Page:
Patients with mental and behavioral issues may express readiness to quit but need more intensive interventions to do so, said study author Nancy Rigotti, MD, FACP, director of the Tobacco Research and Treatment Center at Massachusetts General Hospital and Harvard Medical School in Boston. She and her associates reported the findings in the October-December 2017 Substance Abuse.

Physicians should consider all these factors but should look more broadly than “the low-hanging fruit—the patients who have already decided to quit,” Dr. Leone counseled. “It's impossible to identify who's not going to quit,” he said. “Even if patients go back to smoking, starting treatment in the hospital means they will have started medications that catch up with them. This will put the primary care doctor in a much better position to start outpatient treatment.”

Tailoring therapies

Experts suggest that hospitalists start treating nicotine addiction at admission, not discharge, and that they customize prescriptions by patient preferences and degree of nicotine dependence.

All inpatients who use tobacco should be offered nicotine replacement therapy, which can “ease them into a quit attempt,” said Dr. Melzer. Among more than 1,500 smokers admitted for exacerbation of COPD, inpatient replacement therapy significantly increased the likelihood of receiving tobacco cessation medications at discharge and using them afterward, she and her colleagues reported in the June 2016 Journal of General Internal Medicine.

Avoid a “one size fits all” approach to therapy, she said. For pack-a-day smokers, she titrates dosing of the patch plus short-acting nicotine gum, lozenge, or inhaler.

Dr. Rigotti takes a similar approach. “In our experience, heavier smokers—those who smoke more than 15 cigarettes a day—often require more than just a 21-mg nicotine patch,” she said. “We often use a combination of a patch plus nicotine inhaler, lozenge, or gum as needed to provide adequate suppression of cravings in hospital.” Lighter smokers typically receive a 14-mg patch, and nondaily smokers are offered nicotine gum, lozenge, or inhaler, which they can use when they start to feel cravings.

Desire to quit can evolve during a hospital stay, so it's best to ask about intentions closer to discharge, Dr. Melzer said. Data on prescribing smoking cessation medications at discharge are mixed. In a study of more than 1,300 inpatient smokers with COPD exacerbations, no single medication or combination significantly increased the chances of quitting at 90 days compared with no treatment.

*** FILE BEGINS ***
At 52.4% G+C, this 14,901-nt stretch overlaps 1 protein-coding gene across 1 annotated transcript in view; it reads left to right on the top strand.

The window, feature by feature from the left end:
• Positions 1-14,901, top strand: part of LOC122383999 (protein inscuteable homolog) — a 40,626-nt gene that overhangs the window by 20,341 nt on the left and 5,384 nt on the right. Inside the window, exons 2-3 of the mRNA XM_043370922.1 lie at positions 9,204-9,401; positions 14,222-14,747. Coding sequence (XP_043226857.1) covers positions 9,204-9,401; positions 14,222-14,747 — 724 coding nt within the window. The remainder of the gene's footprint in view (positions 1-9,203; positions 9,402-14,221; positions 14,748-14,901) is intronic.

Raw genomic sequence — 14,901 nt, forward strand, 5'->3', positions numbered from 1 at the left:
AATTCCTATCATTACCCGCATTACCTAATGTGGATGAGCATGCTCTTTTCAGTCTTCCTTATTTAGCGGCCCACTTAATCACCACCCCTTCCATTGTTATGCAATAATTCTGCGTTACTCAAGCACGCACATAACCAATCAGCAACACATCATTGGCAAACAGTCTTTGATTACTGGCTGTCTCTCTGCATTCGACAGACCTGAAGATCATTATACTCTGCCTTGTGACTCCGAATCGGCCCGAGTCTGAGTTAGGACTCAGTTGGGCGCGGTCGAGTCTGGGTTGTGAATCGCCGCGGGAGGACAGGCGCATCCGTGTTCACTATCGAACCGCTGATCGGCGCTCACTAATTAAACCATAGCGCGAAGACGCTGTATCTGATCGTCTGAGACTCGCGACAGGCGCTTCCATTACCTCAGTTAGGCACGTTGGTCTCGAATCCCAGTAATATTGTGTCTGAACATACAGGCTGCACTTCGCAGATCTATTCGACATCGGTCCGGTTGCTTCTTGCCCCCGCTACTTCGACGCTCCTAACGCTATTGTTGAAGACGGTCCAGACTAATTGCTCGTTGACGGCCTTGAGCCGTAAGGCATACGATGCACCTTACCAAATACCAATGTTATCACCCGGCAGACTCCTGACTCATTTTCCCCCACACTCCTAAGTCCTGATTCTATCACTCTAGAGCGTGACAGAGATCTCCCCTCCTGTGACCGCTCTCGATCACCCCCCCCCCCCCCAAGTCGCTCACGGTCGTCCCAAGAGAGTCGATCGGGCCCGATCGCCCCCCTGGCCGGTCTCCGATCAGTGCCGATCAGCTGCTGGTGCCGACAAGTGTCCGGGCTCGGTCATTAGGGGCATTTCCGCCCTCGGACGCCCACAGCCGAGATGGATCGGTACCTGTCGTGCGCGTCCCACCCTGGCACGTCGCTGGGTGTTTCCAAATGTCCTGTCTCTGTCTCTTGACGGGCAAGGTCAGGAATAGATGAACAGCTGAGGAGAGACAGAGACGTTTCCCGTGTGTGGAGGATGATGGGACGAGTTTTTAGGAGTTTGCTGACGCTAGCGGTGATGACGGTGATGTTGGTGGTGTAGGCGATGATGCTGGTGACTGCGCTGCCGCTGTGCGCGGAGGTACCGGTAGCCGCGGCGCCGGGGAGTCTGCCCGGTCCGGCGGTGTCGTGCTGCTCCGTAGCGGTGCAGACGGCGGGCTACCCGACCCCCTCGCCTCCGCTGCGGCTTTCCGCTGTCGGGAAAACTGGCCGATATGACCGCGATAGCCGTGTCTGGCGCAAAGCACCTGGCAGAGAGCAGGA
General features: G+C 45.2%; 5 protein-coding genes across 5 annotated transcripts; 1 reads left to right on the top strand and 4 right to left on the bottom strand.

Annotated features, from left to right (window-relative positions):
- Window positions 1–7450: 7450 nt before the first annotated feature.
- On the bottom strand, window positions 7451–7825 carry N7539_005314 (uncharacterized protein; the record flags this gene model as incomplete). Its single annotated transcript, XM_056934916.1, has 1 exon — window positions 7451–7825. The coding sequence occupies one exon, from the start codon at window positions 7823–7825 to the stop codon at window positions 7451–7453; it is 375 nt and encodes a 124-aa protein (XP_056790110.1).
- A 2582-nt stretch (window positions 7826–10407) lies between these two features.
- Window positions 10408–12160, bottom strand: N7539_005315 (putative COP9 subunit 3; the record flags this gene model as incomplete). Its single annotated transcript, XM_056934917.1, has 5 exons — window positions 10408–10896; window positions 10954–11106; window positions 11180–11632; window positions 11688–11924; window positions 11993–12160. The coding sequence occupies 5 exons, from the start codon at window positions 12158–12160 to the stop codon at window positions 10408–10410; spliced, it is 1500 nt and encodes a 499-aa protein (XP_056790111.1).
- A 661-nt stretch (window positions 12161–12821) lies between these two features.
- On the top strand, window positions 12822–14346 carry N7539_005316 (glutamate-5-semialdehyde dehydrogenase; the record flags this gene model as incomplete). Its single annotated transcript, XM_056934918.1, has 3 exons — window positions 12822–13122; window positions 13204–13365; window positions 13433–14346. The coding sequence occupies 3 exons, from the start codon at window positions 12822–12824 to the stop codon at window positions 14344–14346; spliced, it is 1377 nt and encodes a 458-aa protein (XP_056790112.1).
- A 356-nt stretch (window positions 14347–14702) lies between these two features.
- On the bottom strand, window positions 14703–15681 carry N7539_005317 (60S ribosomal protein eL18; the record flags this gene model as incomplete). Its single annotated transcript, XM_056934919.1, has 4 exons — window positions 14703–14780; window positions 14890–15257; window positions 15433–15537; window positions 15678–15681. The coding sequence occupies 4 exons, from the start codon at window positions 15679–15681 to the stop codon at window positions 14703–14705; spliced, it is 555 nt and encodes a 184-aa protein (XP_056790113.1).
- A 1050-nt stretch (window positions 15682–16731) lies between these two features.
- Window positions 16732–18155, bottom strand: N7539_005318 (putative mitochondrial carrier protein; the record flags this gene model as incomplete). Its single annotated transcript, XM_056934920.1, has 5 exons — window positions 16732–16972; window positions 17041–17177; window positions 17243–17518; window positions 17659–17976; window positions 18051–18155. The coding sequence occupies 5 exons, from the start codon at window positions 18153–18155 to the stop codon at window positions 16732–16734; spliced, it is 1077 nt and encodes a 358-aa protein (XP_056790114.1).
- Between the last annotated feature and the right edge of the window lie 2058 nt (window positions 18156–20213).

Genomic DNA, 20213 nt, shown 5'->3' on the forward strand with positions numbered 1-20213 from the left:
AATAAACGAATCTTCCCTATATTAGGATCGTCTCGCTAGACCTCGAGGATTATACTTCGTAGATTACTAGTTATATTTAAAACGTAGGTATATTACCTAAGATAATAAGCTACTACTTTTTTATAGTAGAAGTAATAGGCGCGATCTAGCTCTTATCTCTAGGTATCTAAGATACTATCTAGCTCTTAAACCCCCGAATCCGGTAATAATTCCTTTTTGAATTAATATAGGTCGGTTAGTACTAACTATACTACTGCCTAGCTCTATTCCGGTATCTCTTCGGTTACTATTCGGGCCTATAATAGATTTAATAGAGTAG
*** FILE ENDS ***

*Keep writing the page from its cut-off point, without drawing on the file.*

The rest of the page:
However, patients who received varenicline had more than twice the odds of quitting as those prescribed the nicotine patch. Short-acting nicotine replacement therapy was least effective, Dr. Melzer and her colleagues reported in the April 2016 Journal of Hospital Medicine.

“It's hard to know what to make of the lack of association between medications and successful quitting from our observational study,” said Dr. Melzer. Patients who received pharmacotherapy for tobacco use might have been more nicotine-dependent in the first place or might have needed counseling or better titration of their medications to control symptoms, she said.

Regardless, patient preferences should weigh heavily in discharge prescription decisions, she said. “Patients who are strongly motivated to quit, but who want to be able to smoke for a short period of time while they work on quitting, may do well with [varenicline],” she said. Patients with concurrent depression might do well with bupropion and nicotine replacement therapy, while those with dental problems might wish to avoid nicotine gum, she added.

Fitting so many considerations into a packed hospital schedule requires creative solutions. Massachusetts General Hospital has an opt-out tobacco cessation service, “which is more efficient than trying to get staff to remember to order a smoking consult,” Dr. Rigotti said. During the admission process, nurses fill out a 30-day tobacco history that goes automatically to the tobacco treatment service.

Trained counselors then visit smokers at bedside to ensure adequate nicotine replacement, offer help to quit, and provide discharge referrals to the state telephone quitline, which provides free counseling and a sample of free replacement therapy.

This approach assists busy hospitalists who may not have time to do extensive counseling, Dr. Rigotti said. For hospitals that lack dedicated smoking coaches, “nurses are a great resource to provide counseling and remind physicians to treat nicotine withdrawal,” she added. “Some smaller hospitals use respiratory therapists. If the hospital has a pharmacist on the inpatient side, this is an ideal person to teach patients about proper use of nicotine replacement and answer questions.”

Many other hospitals have support teams with specially trained pharmacists or tobacco counselors who assess patients and recommend medications, Dr. Melzer said. Hospital teams should develop clear processes for referring patients to smoking cessation resources after discharge and starting them on medication in-house and at discharge, she added. “Order sets that encompass decision support can be very helpful.”